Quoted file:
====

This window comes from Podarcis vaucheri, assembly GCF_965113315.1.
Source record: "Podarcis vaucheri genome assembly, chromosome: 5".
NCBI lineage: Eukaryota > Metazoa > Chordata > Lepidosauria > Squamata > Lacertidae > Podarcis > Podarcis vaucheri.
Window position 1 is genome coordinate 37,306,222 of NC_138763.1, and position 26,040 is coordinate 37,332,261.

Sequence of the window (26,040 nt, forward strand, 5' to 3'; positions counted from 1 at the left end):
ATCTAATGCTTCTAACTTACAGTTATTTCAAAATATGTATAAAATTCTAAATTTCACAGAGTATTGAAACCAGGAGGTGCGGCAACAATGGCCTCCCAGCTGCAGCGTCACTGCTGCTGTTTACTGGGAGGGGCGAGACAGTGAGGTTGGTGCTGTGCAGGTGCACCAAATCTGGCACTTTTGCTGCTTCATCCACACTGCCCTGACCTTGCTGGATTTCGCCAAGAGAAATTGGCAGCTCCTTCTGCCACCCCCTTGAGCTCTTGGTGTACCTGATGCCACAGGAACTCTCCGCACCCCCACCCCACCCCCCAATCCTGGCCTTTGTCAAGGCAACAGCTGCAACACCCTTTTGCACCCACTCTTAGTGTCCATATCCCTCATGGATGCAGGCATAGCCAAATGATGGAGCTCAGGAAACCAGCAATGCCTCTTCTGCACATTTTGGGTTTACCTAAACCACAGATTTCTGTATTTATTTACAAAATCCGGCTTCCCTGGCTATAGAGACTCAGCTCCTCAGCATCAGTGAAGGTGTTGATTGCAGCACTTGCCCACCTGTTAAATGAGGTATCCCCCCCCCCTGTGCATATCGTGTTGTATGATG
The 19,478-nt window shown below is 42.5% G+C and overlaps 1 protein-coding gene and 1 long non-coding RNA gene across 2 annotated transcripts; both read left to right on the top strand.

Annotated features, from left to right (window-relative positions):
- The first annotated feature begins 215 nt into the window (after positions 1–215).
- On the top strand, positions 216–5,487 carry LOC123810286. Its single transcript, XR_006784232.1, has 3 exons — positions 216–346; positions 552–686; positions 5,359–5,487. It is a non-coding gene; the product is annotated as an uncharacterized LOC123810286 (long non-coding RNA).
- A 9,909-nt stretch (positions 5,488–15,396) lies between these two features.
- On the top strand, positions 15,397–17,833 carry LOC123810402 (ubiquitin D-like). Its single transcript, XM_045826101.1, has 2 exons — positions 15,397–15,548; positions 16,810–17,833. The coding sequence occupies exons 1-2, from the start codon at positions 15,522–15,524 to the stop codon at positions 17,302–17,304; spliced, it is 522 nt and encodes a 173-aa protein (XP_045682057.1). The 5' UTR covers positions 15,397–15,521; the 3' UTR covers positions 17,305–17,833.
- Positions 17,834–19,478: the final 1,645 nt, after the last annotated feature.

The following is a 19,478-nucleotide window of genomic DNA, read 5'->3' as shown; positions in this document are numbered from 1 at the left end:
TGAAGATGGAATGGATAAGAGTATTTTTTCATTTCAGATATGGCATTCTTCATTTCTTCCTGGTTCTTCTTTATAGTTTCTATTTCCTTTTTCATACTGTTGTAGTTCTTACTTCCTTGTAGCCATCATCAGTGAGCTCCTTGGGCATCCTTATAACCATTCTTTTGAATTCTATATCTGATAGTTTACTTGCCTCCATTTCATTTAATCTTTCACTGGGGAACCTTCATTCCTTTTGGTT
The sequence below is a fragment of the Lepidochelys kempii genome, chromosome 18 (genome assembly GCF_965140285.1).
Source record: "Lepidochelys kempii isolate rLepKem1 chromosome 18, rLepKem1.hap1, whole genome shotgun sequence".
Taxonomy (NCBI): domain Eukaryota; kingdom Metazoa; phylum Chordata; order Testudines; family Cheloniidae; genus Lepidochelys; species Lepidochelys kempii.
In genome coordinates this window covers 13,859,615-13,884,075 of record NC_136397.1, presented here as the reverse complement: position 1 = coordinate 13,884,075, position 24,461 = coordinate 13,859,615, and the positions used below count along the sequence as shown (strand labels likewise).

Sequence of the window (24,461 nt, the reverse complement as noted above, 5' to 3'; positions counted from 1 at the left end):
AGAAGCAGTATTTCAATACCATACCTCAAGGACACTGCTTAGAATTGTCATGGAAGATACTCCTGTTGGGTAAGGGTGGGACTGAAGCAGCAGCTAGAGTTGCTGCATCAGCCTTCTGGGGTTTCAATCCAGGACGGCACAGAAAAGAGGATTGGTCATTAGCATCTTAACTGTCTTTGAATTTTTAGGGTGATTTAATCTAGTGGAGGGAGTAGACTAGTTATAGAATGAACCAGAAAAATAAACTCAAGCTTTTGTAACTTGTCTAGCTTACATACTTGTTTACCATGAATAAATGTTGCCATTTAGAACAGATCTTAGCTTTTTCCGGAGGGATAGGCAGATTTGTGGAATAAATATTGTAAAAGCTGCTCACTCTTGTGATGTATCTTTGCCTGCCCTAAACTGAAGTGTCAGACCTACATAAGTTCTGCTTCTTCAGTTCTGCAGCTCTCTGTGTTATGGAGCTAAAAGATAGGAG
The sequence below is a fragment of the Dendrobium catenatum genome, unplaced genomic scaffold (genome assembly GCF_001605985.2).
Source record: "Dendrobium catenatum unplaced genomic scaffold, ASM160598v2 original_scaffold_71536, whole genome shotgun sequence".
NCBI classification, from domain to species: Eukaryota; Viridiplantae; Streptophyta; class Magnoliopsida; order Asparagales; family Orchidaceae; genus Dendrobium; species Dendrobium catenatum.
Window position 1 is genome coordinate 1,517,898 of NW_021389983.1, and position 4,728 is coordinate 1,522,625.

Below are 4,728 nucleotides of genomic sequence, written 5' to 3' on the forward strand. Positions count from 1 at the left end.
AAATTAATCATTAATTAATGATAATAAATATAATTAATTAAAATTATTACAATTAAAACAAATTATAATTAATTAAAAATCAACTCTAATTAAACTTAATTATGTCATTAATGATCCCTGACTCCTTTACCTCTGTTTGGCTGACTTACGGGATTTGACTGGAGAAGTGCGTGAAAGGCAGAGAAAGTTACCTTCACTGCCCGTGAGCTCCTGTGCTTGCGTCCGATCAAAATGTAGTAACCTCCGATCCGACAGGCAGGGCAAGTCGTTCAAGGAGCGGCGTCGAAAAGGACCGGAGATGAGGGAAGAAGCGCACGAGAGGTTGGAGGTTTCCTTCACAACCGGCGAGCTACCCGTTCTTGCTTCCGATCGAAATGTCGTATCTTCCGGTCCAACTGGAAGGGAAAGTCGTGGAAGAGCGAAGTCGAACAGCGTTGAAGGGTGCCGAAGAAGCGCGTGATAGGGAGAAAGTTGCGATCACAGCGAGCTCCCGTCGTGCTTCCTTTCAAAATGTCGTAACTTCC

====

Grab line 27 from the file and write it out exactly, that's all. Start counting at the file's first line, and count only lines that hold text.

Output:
AAATTAATCATTAATTAATGATAATAAATATAATTAATTAAAATTATTACAATTAAAACAAATTATAATTAATTAAAAATCAACTCTAATTAAACTTAATTATGTCATTAATGATCCCTGACTCCTTTACCTCTGTTTGGCTGACTTACGGGATTTGACTGGAGAAGTGCGTGAAAGGCAGAGAAAGTTACCTTCACTGCCCGTGAGCTCCTGTGCTTGCGTCCGATCAAAATGTAGTAACCTCCGATCCGACAGGCAGGGCAAGTCGTTCAAGGAGCGGCGTCGAAAAGGACCGGAGATGAGGGAAGAAGCGCACGAGAGGTTGGAGGTTTCCTTCACAACCGGCGAGCTACCCGTTCTTGCTTCCGATCGAAATGTCGTATCTTCCGGTCCAACTGGAAGGGAAAGTCGTGGAAGAGCGAAGTCGAACAGCGTTGAAGGGTGCCGAAGAAGCGCGTGATAGGGAGAAAGTTGCGATCACAGCGAGCTCCCGTCGTGCTTCCTTTCAAAATGTCGTAACTTCC